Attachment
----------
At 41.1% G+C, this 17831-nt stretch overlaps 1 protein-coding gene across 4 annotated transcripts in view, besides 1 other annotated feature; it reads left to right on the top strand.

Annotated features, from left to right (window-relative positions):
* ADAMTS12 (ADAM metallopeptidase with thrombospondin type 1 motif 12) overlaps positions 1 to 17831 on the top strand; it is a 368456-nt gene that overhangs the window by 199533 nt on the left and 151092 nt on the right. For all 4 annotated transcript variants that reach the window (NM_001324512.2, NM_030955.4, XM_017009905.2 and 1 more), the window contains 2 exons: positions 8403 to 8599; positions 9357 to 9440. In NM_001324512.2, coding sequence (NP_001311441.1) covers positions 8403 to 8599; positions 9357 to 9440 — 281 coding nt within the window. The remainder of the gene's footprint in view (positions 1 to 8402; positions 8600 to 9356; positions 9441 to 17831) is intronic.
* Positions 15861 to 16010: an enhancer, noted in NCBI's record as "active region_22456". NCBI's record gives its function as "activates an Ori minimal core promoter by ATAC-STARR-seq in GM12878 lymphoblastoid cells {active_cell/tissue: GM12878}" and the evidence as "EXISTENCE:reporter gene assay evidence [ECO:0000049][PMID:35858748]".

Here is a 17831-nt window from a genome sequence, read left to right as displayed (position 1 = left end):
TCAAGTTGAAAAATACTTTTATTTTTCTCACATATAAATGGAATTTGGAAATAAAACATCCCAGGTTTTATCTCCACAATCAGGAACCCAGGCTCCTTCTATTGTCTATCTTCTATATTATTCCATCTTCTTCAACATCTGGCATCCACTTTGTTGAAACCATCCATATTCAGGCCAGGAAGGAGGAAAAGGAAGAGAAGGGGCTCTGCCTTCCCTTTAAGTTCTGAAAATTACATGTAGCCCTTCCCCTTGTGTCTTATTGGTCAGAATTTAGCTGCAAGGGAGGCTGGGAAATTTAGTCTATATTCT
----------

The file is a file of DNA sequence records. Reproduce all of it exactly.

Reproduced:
At 41.1% G+C, this 17831-nt stretch overlaps 1 protein-coding gene across 4 annotated transcripts in view, besides 1 other annotated feature; it reads left to right on the top strand.

Annotated features, from left to right (window-relative positions):
* ADAMTS12 (ADAM metallopeptidase with thrombospondin type 1 motif 12) overlaps positions 1 to 17831 on the top strand; it is a 368456-nt gene that overhangs the window by 199533 nt on the left and 151092 nt on the right. For all 4 annotated transcript variants that reach the window (NM_001324512.2, NM_030955.4, XM_017009905.2 and 1 more), the window contains 2 exons: positions 8403 to 8599; positions 9357 to 9440. In NM_001324512.2, coding sequence (NP_001311441.1) covers positions 8403 to 8599; positions 9357 to 9440 — 281 coding nt within the window. The remainder of the gene's footprint in view (positions 1 to 8402; positions 8600 to 9356; positions 9441 to 17831) is intronic.
* Positions 15861 to 16010: an enhancer, noted in NCBI's record as "active region_22456". NCBI's record gives its function as "activates an Ori minimal core promoter by ATAC-STARR-seq in GM12878 lymphoblastoid cells {active_cell/tissue: GM12878}" and the evidence as "EXISTENCE:reporter gene assay evidence [ECO:0000049][PMID:35858748]".

Here is a 17831-nt window from a genome sequence, read left to right as displayed (position 1 = left end):
TCAAGTTGAAAAATACTTTTATTTTTCTCACATATAAATGGAATTTGGAAATAAAACATCCCAGGTTTTATCTCCACAATCAGGAACCCAGGCTCCTTCTATTGTCTATCTTCTATATTATTCCATCTTCTTCAACATCTGGCATCCACTTTGTTGAAACCATCCATATTCAGGCCAGGAAGGAGGAAAAGGAAGAGAAGGGGCTCTGCCTTCCCTTTAAGTTCTGAAAATTACATGTAGCCCTTCCCCTTGTGTCTTATTGGTCAGAATTTAGCTGCAAGGGAGGCTGGGAAATTTAGTCTATATTCT